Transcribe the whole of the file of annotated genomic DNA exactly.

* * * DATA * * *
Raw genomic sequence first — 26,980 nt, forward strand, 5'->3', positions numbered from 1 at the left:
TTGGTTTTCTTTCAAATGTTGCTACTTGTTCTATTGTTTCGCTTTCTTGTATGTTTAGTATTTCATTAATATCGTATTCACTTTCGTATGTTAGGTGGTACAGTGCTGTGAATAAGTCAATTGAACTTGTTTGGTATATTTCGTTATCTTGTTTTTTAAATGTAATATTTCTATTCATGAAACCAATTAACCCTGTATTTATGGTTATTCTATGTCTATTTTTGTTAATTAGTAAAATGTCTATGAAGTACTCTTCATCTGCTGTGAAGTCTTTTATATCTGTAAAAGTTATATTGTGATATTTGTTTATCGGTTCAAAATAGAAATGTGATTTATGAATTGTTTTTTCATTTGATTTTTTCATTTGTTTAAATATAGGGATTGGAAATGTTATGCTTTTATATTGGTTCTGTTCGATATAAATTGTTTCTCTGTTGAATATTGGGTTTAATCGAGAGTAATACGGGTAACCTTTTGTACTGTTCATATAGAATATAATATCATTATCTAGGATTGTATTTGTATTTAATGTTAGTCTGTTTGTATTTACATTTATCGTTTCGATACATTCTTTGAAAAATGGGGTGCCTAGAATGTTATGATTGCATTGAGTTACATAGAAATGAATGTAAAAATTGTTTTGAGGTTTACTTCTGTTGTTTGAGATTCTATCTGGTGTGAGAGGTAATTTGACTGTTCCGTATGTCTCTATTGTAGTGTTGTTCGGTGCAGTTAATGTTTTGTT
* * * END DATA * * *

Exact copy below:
Raw genomic sequence first — 26,980 nt, forward strand, 5'->3', positions numbered from 1 at the left:
TTGGTTTTCTTTCAAATGTTGCTACTTGTTCTATTGTTTCGCTTTCTTGTATGTTTAGTATTTCATTAATATCGTATTCACTTTCGTATGTTAGGTGGTACAGTGCTGTGAATAAGTCAATTGAACTTGTTTGGTATATTTCGTTATCTTGTTTTTTAAATGTAATATTTCTATTCATGAAACCAATTAACCCTGTATTTATGGTTATTCTATGTCTATTTTTGTTAATTAGTAAAATGTCTATGAAGTACTCTTCATCTGCTGTGAAGTCTTTTATATCTGTAAAAGTTATATTGTGATATTTGTTTATCGGTTCAAAATAGAAATGTGATTTATGAATTGTTTTTTCATTTGATTTTTTCATTTGTTTAAATATAGGGATTGGAAATGTTATGCTTTTATATTGGTTCTGTTCGATATAAATTGTTTCTCTGTTGAATATTGGGTTTAATCGAGAGTAATACGGGTAACCTTTTGTACTGTTCATATAGAATATAATATCATTATCTAGGATTGTATTTGTATTTAATGTTAGTCTGTTTGTATTTACATTTATCGTTTCGATACATTCTTTGAAAAATGGGGTGCCTAGAATGTTATGATTGCATTGAGTTACATAGAAATGAATGTAAAAATTGTTTTGAGGTTTACTTCTGTTGTTTGAGATTCTATCTGGTGTGAGAGGTAATTTGACTGTTCCGTATGTCTCTATTGTAGTGTTGTTCGGTGCAGTTAATGTTTTGTT